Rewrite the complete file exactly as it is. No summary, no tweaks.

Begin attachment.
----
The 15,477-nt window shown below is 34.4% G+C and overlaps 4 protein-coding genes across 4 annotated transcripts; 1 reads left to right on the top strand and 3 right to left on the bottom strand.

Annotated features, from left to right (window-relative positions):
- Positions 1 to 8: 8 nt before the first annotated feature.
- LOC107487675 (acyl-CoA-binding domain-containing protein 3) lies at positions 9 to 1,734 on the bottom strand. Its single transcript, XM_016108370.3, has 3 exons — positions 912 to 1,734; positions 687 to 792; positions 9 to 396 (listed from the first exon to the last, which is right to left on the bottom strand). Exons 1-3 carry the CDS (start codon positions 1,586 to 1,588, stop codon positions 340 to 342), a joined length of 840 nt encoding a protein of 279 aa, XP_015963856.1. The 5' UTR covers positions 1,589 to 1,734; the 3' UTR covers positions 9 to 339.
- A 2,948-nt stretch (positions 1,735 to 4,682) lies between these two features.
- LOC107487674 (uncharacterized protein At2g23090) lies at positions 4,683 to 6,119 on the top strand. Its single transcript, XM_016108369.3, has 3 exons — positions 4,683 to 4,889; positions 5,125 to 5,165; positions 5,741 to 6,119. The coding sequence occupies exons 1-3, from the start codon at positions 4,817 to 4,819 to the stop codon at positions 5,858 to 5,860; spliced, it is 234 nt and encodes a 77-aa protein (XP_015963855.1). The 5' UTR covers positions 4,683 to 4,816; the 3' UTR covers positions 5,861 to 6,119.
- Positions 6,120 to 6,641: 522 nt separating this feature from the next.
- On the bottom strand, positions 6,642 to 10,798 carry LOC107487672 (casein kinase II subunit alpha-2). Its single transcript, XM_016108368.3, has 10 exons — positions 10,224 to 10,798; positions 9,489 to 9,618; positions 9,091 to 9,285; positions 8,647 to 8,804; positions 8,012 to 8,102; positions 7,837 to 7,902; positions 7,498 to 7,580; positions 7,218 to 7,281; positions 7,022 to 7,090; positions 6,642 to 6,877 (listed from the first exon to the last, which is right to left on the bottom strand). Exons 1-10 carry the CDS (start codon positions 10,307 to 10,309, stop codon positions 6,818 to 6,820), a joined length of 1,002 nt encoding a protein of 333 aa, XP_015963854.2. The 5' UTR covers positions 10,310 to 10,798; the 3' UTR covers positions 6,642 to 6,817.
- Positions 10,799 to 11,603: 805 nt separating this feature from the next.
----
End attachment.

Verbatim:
The 15,477-nt window shown below is 34.4% G+C and overlaps 4 protein-coding genes across 4 annotated transcripts; 1 reads left to right on the top strand and 3 right to left on the bottom strand.

Annotated features, from left to right (window-relative positions):
- Positions 1 to 8: 8 nt before the first annotated feature.
- LOC107487675 (acyl-CoA-binding domain-containing protein 3) lies at positions 9 to 1,734 on the bottom strand. Its single transcript, XM_016108370.3, has 3 exons — positions 912 to 1,734; positions 687 to 792; positions 9 to 396 (listed from the first exon to the last, which is right to left on the bottom strand). Exons 1-3 carry the CDS (start codon positions 1,586 to 1,588, stop codon positions 340 to 342), a joined length of 840 nt encoding a protein of 279 aa, XP_015963856.1. The 5' UTR covers positions 1,589 to 1,734; the 3' UTR covers positions 9 to 339.
- A 2,948-nt stretch (positions 1,735 to 4,682) lies between these two features.
- LOC107487674 (uncharacterized protein At2g23090) lies at positions 4,683 to 6,119 on the top strand. Its single transcript, XM_016108369.3, has 3 exons — positions 4,683 to 4,889; positions 5,125 to 5,165; positions 5,741 to 6,119. The coding sequence occupies exons 1-3, from the start codon at positions 4,817 to 4,819 to the stop codon at positions 5,858 to 5,860; spliced, it is 234 nt and encodes a 77-aa protein (XP_015963855.1). The 5' UTR covers positions 4,683 to 4,816; the 3' UTR covers positions 5,861 to 6,119.
- Positions 6,120 to 6,641: 522 nt separating this feature from the next.
- On the bottom strand, positions 6,642 to 10,798 carry LOC107487672 (casein kinase II subunit alpha-2). Its single transcript, XM_016108368.3, has 10 exons — positions 10,224 to 10,798; positions 9,489 to 9,618; positions 9,091 to 9,285; positions 8,647 to 8,804; positions 8,012 to 8,102; positions 7,837 to 7,902; positions 7,498 to 7,580; positions 7,218 to 7,281; positions 7,022 to 7,090; positions 6,642 to 6,877 (listed from the first exon to the last, which is right to left on the bottom strand). Exons 1-10 carry the CDS (start codon positions 10,307 to 10,309, stop codon positions 6,818 to 6,820), a joined length of 1,002 nt encoding a protein of 333 aa, XP_015963854.2. The 5' UTR covers positions 10,310 to 10,798; the 3' UTR covers positions 6,642 to 6,817.
- Positions 10,799 to 11,603: 805 nt separating this feature from the next.